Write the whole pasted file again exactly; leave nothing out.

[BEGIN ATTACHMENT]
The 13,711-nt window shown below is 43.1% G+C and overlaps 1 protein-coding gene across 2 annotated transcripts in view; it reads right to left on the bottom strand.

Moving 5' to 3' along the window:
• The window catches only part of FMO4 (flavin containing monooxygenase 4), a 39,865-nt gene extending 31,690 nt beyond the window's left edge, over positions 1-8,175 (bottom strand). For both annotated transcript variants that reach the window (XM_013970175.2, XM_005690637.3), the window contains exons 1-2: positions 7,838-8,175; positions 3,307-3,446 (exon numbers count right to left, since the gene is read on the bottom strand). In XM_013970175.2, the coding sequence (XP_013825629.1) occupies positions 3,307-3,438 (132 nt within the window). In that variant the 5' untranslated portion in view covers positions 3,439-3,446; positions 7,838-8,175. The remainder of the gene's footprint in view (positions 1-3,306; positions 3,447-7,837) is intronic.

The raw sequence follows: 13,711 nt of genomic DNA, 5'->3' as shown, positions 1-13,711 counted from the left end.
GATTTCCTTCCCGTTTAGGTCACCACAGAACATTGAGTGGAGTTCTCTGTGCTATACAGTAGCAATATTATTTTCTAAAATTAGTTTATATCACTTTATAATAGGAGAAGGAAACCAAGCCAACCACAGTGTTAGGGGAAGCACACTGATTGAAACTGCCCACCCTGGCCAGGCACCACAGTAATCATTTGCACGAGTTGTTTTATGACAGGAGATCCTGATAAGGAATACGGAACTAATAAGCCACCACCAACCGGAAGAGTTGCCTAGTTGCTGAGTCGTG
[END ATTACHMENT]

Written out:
The 13,711-nt window shown below is 43.1% G+C and overlaps 1 protein-coding gene across 2 annotated transcripts in view; it reads right to left on the bottom strand.

Moving 5' to 3' along the window:
• The window catches only part of FMO4 (flavin containing monooxygenase 4), a 39,865-nt gene extending 31,690 nt beyond the window's left edge, over positions 1-8,175 (bottom strand). For both annotated transcript variants that reach the window (XM_013970175.2, XM_005690637.3), the window contains exons 1-2: positions 7,838-8,175; positions 3,307-3,446 (exon numbers count right to left, since the gene is read on the bottom strand). In XM_013970175.2, the coding sequence (XP_013825629.1) occupies positions 3,307-3,438 (132 nt within the window). In that variant the 5' untranslated portion in view covers positions 3,439-3,446; positions 7,838-8,175. The remainder of the gene's footprint in view (positions 1-3,306; positions 3,447-7,837) is intronic.

The raw sequence follows: 13,711 nt of genomic DNA, 5'->3' as shown, positions 1-13,711 counted from the left end.
GATTTCCTTCCCGTTTAGGTCACCACAGAACATTGAGTGGAGTTCTCTGTGCTATACAGTAGCAATATTATTTTCTAAAATTAGTTTATATCACTTTATAATAGGAGAAGGAAACCAAGCCAACCACAGTGTTAGGGGAAGCACACTGATTGAAACTGCCCACCCTGGCCAGGCACCACAGTAATCATTTGCACGAGTTGTTTTATGACAGGAGATCCTGATAAGGAATACGGAACTAATAAGCCACCACCAACCGGAAGAGTTGCCTAGTTGCTGAGTCGTG